DNA-PK and ATM phosphorylation sites in XLF/Cernunnos are not required for repair of DNA double strand breaks

Yaping Yu, Brandi L. Mahaney, Ken Ichi Yano, Ruiqiong Ye, Shujuan Fang, Pauline Douglas, David J. Chen, Susan P. Lees-Miller

Research output: Contribution to journalArticlepeer-review

56 Scopus citations

Abstract

Nonhomologous end joining (NHEJ) is the major pathway for the repair of DNA double strand breaks (DSBs) in human cells. NHEJ requires the catalytic subunit of the DNA-dependent protein kinase (DNA-PKcs), Ku70, Ku80, XRCC4, DNA ligase IV and Artemis, as well as DNA polymerases μ and λ and polynucleotide kinase. Recent studies have identified an additional participant, XLF, for XRCC4-like factor (also called Cernunnos), which interacts with the XRCC4-DNA ligase IV complex and stimulates its activity in vitro, however, its precise role in the DNA damage response is not fully understood. Since the protein kinase activity of DNA-PKcs is required for NHEJ, we asked whether XLF might be a physiological target of DNA-PK. Here, we have identified two major in vitro DNA-PK phosphorylation sites in the C-terminal region of XLF, serines 245 and 251. We show that these represent the major phosphorylation sites in XLF in vivo and that serine 245 is phosphorylated in vivo by DNA-PK, while serine 251 is phosphorylated by Ataxia-Telangiectasia Mutated (ATM). However, phosphorylation of XLF did not have a significant effect on the ability of XLF to interact with DNA in vitro or its recruitment to laser-induced DSBs in vivo. Similarly, XLF in which the identified in vivo phosphorylation sites were mutated to alanine was able to complement the DSB repair defect as well as radiation sensitivity in XLF-deficient 2BN cells. We conclude that phosphorylation of XLF at these sites does not play a major role in the repair of IR-induced DSBs in vivo.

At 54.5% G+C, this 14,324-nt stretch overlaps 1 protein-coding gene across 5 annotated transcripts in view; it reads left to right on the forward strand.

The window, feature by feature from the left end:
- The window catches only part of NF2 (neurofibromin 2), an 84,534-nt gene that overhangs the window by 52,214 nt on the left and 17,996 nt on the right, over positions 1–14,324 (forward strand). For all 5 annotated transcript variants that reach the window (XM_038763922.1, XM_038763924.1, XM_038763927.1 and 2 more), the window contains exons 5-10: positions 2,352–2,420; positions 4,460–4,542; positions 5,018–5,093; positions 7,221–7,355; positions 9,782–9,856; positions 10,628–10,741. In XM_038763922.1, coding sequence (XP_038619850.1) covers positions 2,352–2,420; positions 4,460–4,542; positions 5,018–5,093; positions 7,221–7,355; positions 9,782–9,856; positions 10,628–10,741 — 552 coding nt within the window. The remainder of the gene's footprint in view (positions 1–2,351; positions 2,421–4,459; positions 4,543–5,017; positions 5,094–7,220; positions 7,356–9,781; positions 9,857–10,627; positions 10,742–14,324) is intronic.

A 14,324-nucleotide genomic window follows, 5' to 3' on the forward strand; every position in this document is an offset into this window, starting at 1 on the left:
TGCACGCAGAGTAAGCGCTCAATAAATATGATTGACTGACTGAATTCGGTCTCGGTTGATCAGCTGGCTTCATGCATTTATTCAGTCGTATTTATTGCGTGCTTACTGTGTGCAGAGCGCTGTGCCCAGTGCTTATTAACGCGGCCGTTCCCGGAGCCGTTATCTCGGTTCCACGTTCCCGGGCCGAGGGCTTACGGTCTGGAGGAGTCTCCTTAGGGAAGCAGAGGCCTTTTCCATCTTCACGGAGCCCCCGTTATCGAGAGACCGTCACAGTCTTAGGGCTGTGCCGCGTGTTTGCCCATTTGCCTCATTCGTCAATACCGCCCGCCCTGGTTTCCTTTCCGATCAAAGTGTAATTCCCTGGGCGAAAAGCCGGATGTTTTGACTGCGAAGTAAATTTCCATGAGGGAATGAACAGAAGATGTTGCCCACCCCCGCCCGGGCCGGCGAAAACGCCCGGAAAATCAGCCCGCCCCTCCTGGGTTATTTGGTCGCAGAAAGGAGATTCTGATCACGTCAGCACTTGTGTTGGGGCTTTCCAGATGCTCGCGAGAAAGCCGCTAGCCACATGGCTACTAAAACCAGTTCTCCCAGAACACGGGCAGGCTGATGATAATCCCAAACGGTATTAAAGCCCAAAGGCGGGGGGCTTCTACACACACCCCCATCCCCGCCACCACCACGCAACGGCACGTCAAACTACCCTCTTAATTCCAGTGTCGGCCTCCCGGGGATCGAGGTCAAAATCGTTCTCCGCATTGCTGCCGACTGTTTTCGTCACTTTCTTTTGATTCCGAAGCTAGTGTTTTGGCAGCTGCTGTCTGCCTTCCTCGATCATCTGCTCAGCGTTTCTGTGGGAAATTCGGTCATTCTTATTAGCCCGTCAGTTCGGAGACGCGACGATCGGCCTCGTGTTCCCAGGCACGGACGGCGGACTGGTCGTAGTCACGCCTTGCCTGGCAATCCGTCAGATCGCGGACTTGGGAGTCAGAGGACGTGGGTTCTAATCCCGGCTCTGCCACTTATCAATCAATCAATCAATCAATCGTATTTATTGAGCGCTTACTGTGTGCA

Original languageEnglish (US)
Pages (from-to)1680-1692
Number of pages13
JournalDNA repair
Volume7
Issue number10
DOIs
StatePublished - Oct 1 2008

Keywords

  • DNA-PK
  • Nonhomologous end joining
  • Phosphorylation
  • XLF

ASJC Scopus subject areas

  • Biochemistry
  • Molecular Biology
  • Cell Biology

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